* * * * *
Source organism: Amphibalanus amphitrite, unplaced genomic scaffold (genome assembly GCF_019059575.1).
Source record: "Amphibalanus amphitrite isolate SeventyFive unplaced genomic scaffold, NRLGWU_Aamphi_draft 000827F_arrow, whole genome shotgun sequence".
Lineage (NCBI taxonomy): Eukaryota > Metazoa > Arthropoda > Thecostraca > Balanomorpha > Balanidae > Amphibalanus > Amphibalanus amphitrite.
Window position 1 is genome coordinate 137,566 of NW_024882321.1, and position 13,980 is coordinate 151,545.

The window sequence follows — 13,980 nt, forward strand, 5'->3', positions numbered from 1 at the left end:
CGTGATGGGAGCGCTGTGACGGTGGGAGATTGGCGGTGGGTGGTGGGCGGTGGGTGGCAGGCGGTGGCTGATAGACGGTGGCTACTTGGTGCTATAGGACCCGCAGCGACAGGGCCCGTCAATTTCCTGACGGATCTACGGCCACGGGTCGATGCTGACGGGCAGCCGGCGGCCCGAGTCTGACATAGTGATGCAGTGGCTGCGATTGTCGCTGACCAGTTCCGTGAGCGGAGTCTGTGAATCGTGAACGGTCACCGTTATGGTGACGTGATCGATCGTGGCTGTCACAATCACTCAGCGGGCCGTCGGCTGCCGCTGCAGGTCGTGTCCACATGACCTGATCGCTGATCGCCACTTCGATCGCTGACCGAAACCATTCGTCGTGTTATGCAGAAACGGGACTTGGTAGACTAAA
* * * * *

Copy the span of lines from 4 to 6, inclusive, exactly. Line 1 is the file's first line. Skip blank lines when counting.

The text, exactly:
Window position 1 is genome coordinate 137,566 of NW_024882321.1, and position 13,980 is coordinate 151,545.

The window sequence follows — 13,980 nt, forward strand, 5'->3', positions numbered from 1 at the left end:
CGTGATGGGAGCGCTGTGACGGTGGGAGATTGGCGGTGGGTGGTGGGCGGTGGGTGGCAGGCGGTGGCTGATAGACGGTGGCTACTTGGTGCTATAGGACCCGCAGCGACAGGGCCCGTCAATTTCCTGACGGATCTACGGCCACGGGTCGATGCTGACGGGCAGCCGGCGGCCCGAGTCTGACATAGTGATGCAGTGGCTGCGATTGTCGCTGACCAGTTCCGTGAGCGGAGTCTGTGAATCGTGAACGGTCACCGTTATGGTGACGTGATCGATCGTGGCTGTCACAATCACTCAGCGGGCCGTCGGCTGCCGCTGCAGGTCGTGTCCACATGACCTGATCGCTGATCGCCACTTCGATCGCTGACCGAAACCATTCGTCGTGTTATGCAGAAACGGGACTTGGTAGACTAAA